The Washington-based Campaign for Tobacco Free Kids anti-smoking organization initially drew Keys' attention to the company's association with the show.
In a letter released by her record company, Sony BMG Music Entertainment, she said she had asked the company to stop the branding.
"I am an unyielding advocate for the well-being of children around the world and do not condone or endorse smoking," she said.
Philip Morris International did not say whether it was demanding its money back, nor reveal how much it had paid to sponsor the event.
"Whether tobacco sponsorship of music events leads to youth smoking is a matter of serious debate," the company said in a statement received Thursday. "Having considered the facts in this specific instance, we have decided to withdraw all branding associated with this concert."
More than 30 percent of Indonesia's 220 million people smoke, making it the fifth-largest tobacco market in the world, according to the World Health Organization.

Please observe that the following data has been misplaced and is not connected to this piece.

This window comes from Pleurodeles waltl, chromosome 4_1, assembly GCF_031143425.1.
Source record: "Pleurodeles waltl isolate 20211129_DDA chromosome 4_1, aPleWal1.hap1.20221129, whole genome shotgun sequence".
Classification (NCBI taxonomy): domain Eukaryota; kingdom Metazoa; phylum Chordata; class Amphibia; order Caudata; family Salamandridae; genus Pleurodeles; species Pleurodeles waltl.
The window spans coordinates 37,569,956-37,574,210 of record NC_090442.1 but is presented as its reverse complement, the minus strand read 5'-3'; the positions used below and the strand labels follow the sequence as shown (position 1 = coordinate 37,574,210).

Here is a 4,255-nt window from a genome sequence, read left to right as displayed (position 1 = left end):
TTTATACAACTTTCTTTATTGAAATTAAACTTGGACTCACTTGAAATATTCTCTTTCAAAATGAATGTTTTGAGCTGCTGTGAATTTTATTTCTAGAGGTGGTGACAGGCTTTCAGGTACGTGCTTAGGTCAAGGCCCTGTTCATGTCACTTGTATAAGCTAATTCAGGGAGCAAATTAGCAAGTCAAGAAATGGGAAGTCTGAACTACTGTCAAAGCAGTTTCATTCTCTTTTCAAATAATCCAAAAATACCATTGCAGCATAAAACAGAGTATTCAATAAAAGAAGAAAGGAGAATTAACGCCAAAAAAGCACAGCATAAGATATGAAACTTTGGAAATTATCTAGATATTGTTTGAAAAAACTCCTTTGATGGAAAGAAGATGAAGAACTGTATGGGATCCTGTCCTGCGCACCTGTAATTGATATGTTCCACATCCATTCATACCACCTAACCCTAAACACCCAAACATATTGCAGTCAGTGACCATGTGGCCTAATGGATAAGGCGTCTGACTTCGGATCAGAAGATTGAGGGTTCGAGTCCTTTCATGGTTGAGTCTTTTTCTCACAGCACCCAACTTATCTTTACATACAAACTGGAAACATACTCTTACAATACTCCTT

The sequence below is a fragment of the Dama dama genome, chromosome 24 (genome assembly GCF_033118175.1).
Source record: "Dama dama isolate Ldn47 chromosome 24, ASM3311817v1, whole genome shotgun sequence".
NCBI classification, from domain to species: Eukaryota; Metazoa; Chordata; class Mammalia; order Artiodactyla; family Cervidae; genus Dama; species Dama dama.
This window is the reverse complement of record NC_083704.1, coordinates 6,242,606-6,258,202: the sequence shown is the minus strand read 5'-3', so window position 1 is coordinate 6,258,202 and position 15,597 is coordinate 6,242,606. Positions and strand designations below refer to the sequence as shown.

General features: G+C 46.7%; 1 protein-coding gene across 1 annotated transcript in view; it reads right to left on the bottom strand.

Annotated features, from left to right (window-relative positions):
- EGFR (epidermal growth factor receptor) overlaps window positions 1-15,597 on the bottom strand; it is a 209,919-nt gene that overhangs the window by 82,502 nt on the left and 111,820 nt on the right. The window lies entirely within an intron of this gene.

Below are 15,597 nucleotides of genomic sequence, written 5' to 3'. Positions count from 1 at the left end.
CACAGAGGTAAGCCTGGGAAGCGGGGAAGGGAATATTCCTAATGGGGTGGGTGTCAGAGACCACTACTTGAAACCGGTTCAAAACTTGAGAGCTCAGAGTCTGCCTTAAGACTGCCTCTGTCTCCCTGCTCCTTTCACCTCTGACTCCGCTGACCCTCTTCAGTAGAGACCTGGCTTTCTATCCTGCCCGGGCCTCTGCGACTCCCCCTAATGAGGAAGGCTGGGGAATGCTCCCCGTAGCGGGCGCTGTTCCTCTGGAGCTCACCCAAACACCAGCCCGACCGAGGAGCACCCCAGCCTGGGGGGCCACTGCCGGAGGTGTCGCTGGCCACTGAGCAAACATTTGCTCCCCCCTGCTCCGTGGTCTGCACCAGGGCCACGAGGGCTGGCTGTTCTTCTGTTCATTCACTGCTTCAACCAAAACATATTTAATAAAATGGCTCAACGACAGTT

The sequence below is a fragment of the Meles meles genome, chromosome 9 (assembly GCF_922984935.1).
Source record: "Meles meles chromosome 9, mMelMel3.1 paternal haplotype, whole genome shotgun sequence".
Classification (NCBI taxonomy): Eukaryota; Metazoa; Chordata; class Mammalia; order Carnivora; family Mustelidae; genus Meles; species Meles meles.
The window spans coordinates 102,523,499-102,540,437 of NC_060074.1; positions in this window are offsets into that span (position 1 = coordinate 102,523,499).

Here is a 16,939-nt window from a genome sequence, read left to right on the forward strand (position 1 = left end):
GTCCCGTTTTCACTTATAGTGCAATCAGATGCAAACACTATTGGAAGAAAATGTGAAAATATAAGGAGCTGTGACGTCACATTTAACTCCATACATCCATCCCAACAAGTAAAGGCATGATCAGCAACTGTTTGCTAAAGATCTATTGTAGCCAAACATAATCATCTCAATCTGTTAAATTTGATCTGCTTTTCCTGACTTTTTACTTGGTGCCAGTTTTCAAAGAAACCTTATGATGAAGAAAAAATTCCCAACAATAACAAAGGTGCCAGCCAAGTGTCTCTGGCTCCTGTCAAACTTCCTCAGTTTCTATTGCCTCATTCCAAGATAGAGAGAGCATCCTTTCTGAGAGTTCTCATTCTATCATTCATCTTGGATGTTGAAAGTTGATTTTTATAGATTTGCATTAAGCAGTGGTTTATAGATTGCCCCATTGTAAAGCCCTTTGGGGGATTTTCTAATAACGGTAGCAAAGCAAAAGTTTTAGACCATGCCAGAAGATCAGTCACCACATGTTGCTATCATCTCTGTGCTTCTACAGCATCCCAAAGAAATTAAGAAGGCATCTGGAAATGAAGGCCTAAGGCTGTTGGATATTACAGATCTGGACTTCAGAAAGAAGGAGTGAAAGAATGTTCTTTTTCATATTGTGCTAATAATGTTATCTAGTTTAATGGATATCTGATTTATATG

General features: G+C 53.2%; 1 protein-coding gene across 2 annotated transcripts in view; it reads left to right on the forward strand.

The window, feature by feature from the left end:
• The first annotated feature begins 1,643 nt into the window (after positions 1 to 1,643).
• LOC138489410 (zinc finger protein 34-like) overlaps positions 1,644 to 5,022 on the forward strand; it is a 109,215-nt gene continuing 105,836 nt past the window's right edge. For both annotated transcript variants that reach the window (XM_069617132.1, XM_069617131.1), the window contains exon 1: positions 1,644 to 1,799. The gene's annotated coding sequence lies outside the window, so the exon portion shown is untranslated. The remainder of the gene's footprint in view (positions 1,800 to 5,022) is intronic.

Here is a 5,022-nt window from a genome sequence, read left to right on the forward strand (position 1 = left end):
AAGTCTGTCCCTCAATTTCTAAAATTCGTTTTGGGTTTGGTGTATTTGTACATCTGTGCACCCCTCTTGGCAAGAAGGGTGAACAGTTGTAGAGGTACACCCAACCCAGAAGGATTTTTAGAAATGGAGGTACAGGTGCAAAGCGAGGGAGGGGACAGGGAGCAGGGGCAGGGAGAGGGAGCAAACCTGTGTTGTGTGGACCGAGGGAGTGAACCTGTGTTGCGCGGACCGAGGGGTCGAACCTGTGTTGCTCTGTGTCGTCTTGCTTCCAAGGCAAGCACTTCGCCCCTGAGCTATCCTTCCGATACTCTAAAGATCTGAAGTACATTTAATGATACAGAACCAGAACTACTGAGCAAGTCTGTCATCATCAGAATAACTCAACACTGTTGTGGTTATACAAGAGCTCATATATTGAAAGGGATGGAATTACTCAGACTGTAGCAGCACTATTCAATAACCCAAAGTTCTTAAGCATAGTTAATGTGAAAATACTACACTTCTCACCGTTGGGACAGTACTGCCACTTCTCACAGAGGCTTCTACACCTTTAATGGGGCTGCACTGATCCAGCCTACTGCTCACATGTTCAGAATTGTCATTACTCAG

In the United States, Philip Morris USA and other major tobacco companies are prohibited from sponsorships of concerts, but there are no such regulations in Indonesia. The affiliate, HM Sampoerna, regularly sponsors sports events and pop concerts in Indonesia.
Philip Morris was not the sole sponsor of the concert, but the event is billed as an "A Mild Live Production," suggesting it is a major backer.
With health campaigns taking a toll on cigarette sales in the West, tobacco companies are focusing marketing campaigns on developing countries like Indonesia, behind China, the United States, Russia and Japan.
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